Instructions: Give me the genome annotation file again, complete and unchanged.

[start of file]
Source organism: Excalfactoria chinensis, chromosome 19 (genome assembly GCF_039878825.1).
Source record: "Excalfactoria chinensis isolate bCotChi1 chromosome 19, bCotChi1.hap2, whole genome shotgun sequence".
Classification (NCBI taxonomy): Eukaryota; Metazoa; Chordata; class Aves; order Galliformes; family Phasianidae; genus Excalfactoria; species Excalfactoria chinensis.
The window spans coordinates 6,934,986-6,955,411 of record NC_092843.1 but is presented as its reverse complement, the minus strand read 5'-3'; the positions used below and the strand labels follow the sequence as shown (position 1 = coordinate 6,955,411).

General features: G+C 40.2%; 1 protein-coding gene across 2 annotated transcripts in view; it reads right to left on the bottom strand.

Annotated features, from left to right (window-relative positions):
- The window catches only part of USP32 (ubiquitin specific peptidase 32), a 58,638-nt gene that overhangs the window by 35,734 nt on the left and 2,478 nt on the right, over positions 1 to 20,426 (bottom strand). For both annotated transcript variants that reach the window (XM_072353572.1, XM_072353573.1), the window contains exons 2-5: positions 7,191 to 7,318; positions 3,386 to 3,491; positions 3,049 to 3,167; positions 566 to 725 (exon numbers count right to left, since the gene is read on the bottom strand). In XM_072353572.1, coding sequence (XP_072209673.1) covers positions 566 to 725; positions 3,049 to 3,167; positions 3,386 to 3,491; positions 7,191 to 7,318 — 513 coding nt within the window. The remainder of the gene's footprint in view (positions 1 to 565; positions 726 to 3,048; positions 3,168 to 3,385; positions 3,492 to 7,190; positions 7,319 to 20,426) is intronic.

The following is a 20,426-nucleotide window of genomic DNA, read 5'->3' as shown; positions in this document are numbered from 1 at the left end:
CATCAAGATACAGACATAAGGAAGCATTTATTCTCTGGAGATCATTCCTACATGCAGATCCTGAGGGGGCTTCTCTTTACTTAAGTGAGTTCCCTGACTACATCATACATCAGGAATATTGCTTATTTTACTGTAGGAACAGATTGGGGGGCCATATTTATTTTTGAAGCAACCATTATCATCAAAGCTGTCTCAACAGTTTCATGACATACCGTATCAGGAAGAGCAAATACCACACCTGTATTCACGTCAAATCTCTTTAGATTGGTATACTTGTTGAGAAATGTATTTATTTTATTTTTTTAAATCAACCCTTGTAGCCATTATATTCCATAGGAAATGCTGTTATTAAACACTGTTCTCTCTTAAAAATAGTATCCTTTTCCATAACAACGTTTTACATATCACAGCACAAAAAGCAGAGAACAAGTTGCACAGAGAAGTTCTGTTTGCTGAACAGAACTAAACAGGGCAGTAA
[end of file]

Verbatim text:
Source organism: Excalfactoria chinensis, chromosome 19 (genome assembly GCF_039878825.1).
Source record: "Excalfactoria chinensis isolate bCotChi1 chromosome 19, bCotChi1.hap2, whole genome shotgun sequence".
Classification (NCBI taxonomy): Eukaryota; Metazoa; Chordata; class Aves; order Galliformes; family Phasianidae; genus Excalfactoria; species Excalfactoria chinensis.
The window spans coordinates 6,934,986-6,955,411 of record NC_092843.1 but is presented as its reverse complement, the minus strand read 5'-3'; the positions used below and the strand labels follow the sequence as shown (position 1 = coordinate 6,955,411).

General features: G+C 40.2%; 1 protein-coding gene across 2 annotated transcripts in view; it reads right to left on the bottom strand.

Annotated features, from left to right (window-relative positions):
- The window catches only part of USP32 (ubiquitin specific peptidase 32), a 58,638-nt gene that overhangs the window by 35,734 nt on the left and 2,478 nt on the right, over positions 1 to 20,426 (bottom strand). For both annotated transcript variants that reach the window (XM_072353572.1, XM_072353573.1), the window contains exons 2-5: positions 7,191 to 7,318; positions 3,386 to 3,491; positions 3,049 to 3,167; positions 566 to 725 (exon numbers count right to left, since the gene is read on the bottom strand). In XM_072353572.1, coding sequence (XP_072209673.1) covers positions 566 to 725; positions 3,049 to 3,167; positions 3,386 to 3,491; positions 7,191 to 7,318 — 513 coding nt within the window. The remainder of the gene's footprint in view (positions 1 to 565; positions 726 to 3,048; positions 3,168 to 3,385; positions 3,492 to 7,190; positions 7,319 to 20,426) is intronic.

The following is a 20,426-nucleotide window of genomic DNA, read 5'->3' as shown; positions in this document are numbered from 1 at the left end:
CATCAAGATACAGACATAAGGAAGCATTTATTCTCTGGAGATCATTCCTACATGCAGATCCTGAGGGGGCTTCTCTTTACTTAAGTGAGTTCCCTGACTACATCATACATCAGGAATATTGCTTATTTTACTGTAGGAACAGATTGGGGGGCCATATTTATTTTTGAAGCAACCATTATCATCAAAGCTGTCTCAACAGTTTCATGACATACCGTATCAGGAAGAGCAAATACCACACCTGTATTCACGTCAAATCTCTTTAGATTGGTATACTTGTTGAGAAATGTATTTATTTTATTTTTTTAAATCAACCCTTGTAGCCATTATATTCCATAGGAAATGCTGTTATTAAACACTGTTCTCTCTTAAAAATAGTATCCTTTTCCATAACAACGTTTTACATATCACAGCACAAAAAGCAGAGAACAAGTTGCACAGAGAAGTTCTGTTTGCTGAACAGAACTAAACAGGGCAGTAA